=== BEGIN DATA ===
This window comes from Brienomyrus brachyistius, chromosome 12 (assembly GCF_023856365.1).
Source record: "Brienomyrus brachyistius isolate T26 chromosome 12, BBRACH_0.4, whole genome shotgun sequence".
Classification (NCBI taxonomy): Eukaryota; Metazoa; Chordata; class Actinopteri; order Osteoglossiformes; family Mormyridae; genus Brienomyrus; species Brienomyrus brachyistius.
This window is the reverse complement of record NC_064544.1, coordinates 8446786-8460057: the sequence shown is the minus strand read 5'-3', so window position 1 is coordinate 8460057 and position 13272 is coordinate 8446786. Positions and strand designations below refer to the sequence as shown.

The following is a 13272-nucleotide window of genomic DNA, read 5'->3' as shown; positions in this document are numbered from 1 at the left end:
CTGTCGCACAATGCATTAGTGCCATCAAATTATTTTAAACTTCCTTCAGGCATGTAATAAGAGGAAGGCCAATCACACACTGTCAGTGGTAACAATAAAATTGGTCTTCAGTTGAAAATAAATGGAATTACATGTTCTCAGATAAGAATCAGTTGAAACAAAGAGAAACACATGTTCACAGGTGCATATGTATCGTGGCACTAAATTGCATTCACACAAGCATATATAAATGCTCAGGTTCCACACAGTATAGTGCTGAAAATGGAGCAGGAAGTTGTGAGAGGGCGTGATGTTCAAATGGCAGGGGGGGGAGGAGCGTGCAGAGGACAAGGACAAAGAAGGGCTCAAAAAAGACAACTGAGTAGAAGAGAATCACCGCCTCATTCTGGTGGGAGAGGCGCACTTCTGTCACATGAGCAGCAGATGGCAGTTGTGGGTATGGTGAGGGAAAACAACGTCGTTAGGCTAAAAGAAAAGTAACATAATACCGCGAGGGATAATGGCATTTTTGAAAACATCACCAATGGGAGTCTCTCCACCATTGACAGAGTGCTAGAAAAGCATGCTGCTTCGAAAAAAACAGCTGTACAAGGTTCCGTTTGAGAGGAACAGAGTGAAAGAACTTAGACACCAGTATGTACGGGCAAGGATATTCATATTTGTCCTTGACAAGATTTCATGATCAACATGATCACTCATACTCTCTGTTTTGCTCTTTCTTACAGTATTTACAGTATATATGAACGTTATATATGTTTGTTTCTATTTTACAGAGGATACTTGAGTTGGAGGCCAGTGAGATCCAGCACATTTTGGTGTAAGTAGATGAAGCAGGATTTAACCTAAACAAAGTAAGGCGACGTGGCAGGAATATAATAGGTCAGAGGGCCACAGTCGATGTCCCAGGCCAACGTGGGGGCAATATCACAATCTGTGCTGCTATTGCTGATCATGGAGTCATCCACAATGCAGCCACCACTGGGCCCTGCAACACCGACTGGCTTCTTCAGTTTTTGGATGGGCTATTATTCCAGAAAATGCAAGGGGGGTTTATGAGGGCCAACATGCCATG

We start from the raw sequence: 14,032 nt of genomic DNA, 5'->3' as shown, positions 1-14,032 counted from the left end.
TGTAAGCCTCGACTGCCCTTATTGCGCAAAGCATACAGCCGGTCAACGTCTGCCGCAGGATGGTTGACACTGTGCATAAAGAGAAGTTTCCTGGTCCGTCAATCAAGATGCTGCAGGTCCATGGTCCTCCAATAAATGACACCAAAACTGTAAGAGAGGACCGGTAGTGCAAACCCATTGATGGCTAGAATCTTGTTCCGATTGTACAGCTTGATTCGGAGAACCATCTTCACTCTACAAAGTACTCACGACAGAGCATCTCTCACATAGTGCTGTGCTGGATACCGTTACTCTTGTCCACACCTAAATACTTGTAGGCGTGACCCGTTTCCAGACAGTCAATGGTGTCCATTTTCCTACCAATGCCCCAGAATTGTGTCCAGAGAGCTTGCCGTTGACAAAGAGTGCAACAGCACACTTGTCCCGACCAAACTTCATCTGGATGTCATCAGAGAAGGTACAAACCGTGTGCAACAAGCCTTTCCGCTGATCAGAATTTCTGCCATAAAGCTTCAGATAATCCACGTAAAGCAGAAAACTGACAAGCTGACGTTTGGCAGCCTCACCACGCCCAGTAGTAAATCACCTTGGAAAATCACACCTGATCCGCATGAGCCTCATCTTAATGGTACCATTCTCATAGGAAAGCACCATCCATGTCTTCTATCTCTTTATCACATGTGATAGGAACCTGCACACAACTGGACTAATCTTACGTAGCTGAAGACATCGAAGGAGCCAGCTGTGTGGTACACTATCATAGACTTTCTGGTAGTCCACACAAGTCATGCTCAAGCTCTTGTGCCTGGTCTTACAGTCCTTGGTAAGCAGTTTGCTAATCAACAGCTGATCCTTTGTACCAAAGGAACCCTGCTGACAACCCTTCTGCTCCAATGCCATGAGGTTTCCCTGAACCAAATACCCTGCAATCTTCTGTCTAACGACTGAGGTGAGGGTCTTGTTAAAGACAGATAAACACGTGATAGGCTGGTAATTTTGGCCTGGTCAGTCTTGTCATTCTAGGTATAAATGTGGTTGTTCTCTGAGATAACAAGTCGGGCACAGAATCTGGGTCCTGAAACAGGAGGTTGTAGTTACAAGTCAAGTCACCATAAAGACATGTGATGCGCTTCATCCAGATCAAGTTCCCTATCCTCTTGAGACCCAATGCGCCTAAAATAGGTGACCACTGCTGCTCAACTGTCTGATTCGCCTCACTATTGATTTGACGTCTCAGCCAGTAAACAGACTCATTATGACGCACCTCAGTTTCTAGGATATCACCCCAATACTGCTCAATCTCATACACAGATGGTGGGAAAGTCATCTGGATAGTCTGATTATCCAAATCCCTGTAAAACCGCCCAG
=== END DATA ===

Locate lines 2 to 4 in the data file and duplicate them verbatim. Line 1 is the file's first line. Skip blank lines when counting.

Source record: "Brienomyrus brachyistius isolate T26 chromosome 12, BBRACH_0.4, whole genome shotgun sequence".
Classification (NCBI taxonomy): Eukaryota; Metazoa; Chordata; class Actinopteri; order Osteoglossiformes; family Mormyridae; genus Brienomyrus; species Brienomyrus brachyistius.
This window is the reverse complement of record NC_064544.1, coordinates 8446786-8460057: the sequence shown is the minus strand read 5'-3', so window position 1 is coordinate 8460057 and position 13272 is coordinate 8446786. Positions and strand designations below refer to the sequence as shown.